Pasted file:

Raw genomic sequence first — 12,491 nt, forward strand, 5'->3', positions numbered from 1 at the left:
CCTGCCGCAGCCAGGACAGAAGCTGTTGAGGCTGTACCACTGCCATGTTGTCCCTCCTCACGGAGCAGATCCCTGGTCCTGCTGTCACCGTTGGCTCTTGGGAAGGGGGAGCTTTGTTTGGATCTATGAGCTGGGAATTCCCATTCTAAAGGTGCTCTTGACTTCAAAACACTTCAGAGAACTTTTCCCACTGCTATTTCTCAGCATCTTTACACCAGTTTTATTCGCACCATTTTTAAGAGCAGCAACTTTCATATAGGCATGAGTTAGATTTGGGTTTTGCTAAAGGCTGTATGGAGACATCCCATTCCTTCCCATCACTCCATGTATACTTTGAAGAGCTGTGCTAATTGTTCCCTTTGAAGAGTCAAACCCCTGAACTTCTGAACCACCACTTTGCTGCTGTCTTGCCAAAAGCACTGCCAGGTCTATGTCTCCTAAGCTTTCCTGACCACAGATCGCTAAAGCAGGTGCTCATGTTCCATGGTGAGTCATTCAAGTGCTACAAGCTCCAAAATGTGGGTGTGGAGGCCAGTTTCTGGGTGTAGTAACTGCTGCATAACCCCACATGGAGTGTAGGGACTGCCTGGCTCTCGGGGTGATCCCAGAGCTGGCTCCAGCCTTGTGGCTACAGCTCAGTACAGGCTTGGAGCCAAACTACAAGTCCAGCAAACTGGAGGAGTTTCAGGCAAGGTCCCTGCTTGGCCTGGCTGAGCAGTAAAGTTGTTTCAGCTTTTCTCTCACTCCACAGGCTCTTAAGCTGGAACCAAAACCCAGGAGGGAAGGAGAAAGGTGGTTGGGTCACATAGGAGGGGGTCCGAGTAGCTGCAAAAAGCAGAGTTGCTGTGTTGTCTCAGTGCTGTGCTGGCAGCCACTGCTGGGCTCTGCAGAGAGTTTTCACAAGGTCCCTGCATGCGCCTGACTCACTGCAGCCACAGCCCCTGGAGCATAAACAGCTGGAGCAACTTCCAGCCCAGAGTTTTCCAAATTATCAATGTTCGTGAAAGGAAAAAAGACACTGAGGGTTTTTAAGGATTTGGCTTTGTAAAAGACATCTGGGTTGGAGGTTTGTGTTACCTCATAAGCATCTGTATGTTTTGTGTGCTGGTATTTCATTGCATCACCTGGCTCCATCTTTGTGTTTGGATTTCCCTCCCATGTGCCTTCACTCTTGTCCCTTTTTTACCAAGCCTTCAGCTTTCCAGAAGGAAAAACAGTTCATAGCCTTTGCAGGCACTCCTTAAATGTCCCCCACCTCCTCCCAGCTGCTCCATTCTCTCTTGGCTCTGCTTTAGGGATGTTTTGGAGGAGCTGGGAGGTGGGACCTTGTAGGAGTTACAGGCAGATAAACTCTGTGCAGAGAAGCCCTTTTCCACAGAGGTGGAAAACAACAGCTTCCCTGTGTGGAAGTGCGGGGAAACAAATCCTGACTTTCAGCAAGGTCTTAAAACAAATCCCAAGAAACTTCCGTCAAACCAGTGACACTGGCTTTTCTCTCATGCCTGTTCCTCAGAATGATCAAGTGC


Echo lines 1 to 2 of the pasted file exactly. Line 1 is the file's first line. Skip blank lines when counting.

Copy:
Raw genomic sequence first — 12,491 nt, forward strand, 5'->3', positions numbered from 1 at the left:
CCTGCCGCAGCCAGGACAGAAGCTGTTGAGGCTGTACCACTGCCATGTTGTCCCTCCTCACGGAGCAGATCCCTGGTCCTGCTGTCACCGTTGGCTCTTGGGAAGGGGGAGCTTTGTTTGGATCTATGAGCTGGGAATTCCCATTCTAAAGGTGCTCTTGACTTCAAAACACTTCAGAGAACTTTTCCCACTGCTATTTCTCAGCATCTTTACACCAGTTTTATTCGCACCATTTTTAAGAGCAGCAACTTTCATATAGGCATGAGTTAGATTTGGGTTTTGCTAAAGGCTGTATGGAGACATCCCATTCCTTCCCATCACTCCATGTATACTTTGAAGAGCTGTGCTAATTGTTCCCTTTGAAGAGTCAAACCCCTGAACTTCTGAACCACCACTTTGCTGCTGTCTTGCCAAAAGCACTGCCAGGTCTATGTCTCCTAAGCTTTCCTGACCACAGATCGCTAAAGCAGGTGCTCATGTTCCATGGTGAGTCATTCAAGTGCTACAAGCTCCAAAATGTGGGTGTGGAGGCCAGTTTCTGGGTGTAGTAACTGCTGCATAACCCCACATGGAGTGTAGGGACTGCCTGGCTCTCGGGGTGATCCCAGAGCTGGCTCCAGCCTTGTGGCTACAGCTCAGTACAGGCTTGGAGCCAAACTACAAGTCCAGCAAACTGGAGGAGTTTCAGGCAAGGTCCCTGCTTGGCCTGGCTGAGCAGTAAAGTTGTTTCAGCTTTTCTCTCACTCCACAGGCTCTTAAGCTGGAACCAAAACCCAGGAGGGAAGGAGAAAGGTGGTTGGGTCACATAGGAGGGGGTCCGAGTAGCTGCAAAAAGCAGAGTTGCTGTGTTGTCTCAGTGCTGTGCTGGCAGCCACTGCTGGGCTCTGCAGAGAGTTTTCACAAGGTCCCTGCATGCGCCTGACTCACTGCAGCCACAGCCCCTGGAGCATAAACAGCTGGAGCAACTTCCAGCCCAGAGTTTTCCAAATTATCAATGTTCGTGAAAGGAAAAAAGACACTGAGGGTTTTTAAGGATTTGGCTTTGTAAAAGACATCTGGGTTGGAGGTTTGTGTTACCTCATAAGCATCTGTATGTTTTGTGTGCTGGTATTTCATTGCATCACCTGGCTCCATCTTTGTGTTTGGATTTCCCTCCCATGTGCCTTCACTCTTGTCCCTTTTTTACCAAGCCTTCAGCTTTCCAGAAGGAAAAACAGTTCATAGCCTTTGCAGGCACTCCTTAAATGTCCCCCACCTCCTCCCAGCTGCTCCATTCTCTCTTGGCTCTGCTTTAGGGATGTTTTGGAGGAGCTGGGAGGTGGGACCTTGTAGGAGTTACAGGCAGATAAACTCTGTGCAGAGAAGCCCTTTTCCACAGAGGTGGAAAACAACAGCTTCCCTGTGTGGAAGTGCGGGGAAACAAATCCTGACTTTCAGCAAGGTCTTAAAACAAATCCCAAGAAACTTCCGTCAAACCAGTGACACTGGCTTTTCTCTCATGCCTGTTCCTCAGAATGATCAAGTGC